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Abstract

The focus of this article is on two Czech and Slovak films, My Friend Fabián (Můj přítel Fabián, 1955) and Gypsy (Cigán, 2011). While the former emerged in the 1950s, in the period of socialist industrialisation, the latter was released in the period of post-socialist consolidation of capitalism. Theoretically this article relies on a mix of approaches from film studies, social anthropology, post-colonial studies and archival research. The central research question is how cinematic representation of Roma were approached in the past and how they have changed over time. The film My Friend Fabián is replete with colonial tropes of uninhibited dancing, singing and exotica stereotypes and depicts imaginary Roma as incompetent individuals who are subject to the paternalistic care of the White socialist functionaries. At the same time this film presents a viable model for Roma integration and social advancement via education and full-fledged integration into the working class. In contrast, the film Gypsy is much more respectful towards Roma, contemporary performers and characters are real Roma and their film destinies are realistic. But the world that surrounds film characters is the world of total racial exclusion, which offers no hope and no prospects whatsoever for Roma and their social advance.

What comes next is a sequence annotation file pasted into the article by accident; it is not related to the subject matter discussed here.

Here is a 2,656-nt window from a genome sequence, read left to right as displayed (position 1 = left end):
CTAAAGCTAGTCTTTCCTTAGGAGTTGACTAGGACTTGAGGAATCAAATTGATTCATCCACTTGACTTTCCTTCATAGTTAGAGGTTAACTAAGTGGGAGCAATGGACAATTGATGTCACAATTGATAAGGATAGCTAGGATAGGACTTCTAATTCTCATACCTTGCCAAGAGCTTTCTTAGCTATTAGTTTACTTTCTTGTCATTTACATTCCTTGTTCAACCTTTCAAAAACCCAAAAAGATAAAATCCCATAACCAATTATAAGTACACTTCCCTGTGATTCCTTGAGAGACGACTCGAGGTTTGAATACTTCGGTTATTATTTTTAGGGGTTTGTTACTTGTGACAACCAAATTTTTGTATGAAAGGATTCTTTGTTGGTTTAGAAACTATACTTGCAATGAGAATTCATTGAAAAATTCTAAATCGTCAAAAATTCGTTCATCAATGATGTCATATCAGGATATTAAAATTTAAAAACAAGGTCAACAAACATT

Abstract

Antigypsyism has been frequently said to be a racist ideology. However, although some studies have engaged with the ‘racist’ component of the thesis, almost no work has been done in terms of specifying what ideology is and how a certain conception of it can enhance the understanding of antigypsyism both as a concept and empirical phenomenon. This paper explores the potential of the Lacanian theory of ideology as exemplified by Slavoj Žižek for developing antigypsyism research. Overcoming the problem of false consciousness, Žižek’s conception offers an analytical framework that allows re-examining and elaborating on certain issues from the perspective which weaves social and psychic realities without falling into the traps of psychological reductionism. To illustrate this, this paper presents a Žižekian analysis of three issues that correspond to different aspects of the antigypsyist phenomenon identified via ethnographic research among the non-Roma inhabitants of a declining neighbourhood with a significant Roma presence in Czechia. The issues are called envy, corruption and ‘hard racism’.